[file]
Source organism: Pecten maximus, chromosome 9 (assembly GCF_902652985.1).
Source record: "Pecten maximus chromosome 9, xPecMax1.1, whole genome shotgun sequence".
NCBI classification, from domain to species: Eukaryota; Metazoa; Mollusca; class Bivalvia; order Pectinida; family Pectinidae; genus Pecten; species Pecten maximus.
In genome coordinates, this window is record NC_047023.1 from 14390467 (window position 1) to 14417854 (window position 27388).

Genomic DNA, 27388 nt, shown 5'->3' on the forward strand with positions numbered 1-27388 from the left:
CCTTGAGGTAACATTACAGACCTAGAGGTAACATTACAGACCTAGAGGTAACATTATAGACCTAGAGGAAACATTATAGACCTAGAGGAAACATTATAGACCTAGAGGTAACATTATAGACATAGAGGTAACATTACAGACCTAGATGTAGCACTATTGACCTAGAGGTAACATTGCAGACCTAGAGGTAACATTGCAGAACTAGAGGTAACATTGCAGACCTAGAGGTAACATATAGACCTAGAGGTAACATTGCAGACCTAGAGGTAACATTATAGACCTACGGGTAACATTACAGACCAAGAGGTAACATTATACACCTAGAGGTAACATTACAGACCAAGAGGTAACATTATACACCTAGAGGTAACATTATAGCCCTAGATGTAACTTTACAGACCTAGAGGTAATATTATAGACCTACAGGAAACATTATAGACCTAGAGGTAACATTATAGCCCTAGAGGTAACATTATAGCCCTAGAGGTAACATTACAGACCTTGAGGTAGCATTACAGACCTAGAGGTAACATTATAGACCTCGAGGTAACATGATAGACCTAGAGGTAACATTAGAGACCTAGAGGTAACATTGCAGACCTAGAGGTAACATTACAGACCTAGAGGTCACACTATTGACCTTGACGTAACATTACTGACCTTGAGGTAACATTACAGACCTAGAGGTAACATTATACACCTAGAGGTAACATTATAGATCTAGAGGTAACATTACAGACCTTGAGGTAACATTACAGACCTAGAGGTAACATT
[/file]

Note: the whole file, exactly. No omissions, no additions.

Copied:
Source organism: Pecten maximus, chromosome 9 (assembly GCF_902652985.1).
Source record: "Pecten maximus chromosome 9, xPecMax1.1, whole genome shotgun sequence".
NCBI classification, from domain to species: Eukaryota; Metazoa; Mollusca; class Bivalvia; order Pectinida; family Pectinidae; genus Pecten; species Pecten maximus.
In genome coordinates, this window is record NC_047023.1 from 14390467 (window position 1) to 14417854 (window position 27388).

Genomic DNA, 27388 nt, shown 5'->3' on the forward strand with positions numbered 1-27388 from the left:
CCTTGAGGTAACATTACAGACCTAGAGGTAACATTACAGACCTAGAGGTAACATTATAGACCTAGAGGAAACATTATAGACCTAGAGGAAACATTATAGACCTAGAGGTAACATTATAGACATAGAGGTAACATTACAGACCTAGATGTAGCACTATTGACCTAGAGGTAACATTGCAGACCTAGAGGTAACATTGCAGAACTAGAGGTAACATTGCAGACCTAGAGGTAACATATAGACCTAGAGGTAACATTGCAGACCTAGAGGTAACATTATAGACCTACGGGTAACATTACAGACCAAGAGGTAACATTATACACCTAGAGGTAACATTACAGACCAAGAGGTAACATTATACACCTAGAGGTAACATTATAGCCCTAGATGTAACTTTACAGACCTAGAGGTAATATTATAGACCTACAGGAAACATTATAGACCTAGAGGTAACATTATAGCCCTAGAGGTAACATTATAGCCCTAGAGGTAACATTACAGACCTTGAGGTAGCATTACAGACCTAGAGGTAACATTATAGACCTCGAGGTAACATGATAGACCTAGAGGTAACATTAGAGACCTAGAGGTAACATTGCAGACCTAGAGGTAACATTACAGACCTAGAGGTCACACTATTGACCTTGACGTAACATTACTGACCTTGAGGTAACATTACAGACCTAGAGGTAACATTATACACCTAGAGGTAACATTATAGATCTAGAGGTAACATTACAGACCTTGAGGTAACATTACAGACCTAGAGGTAACATT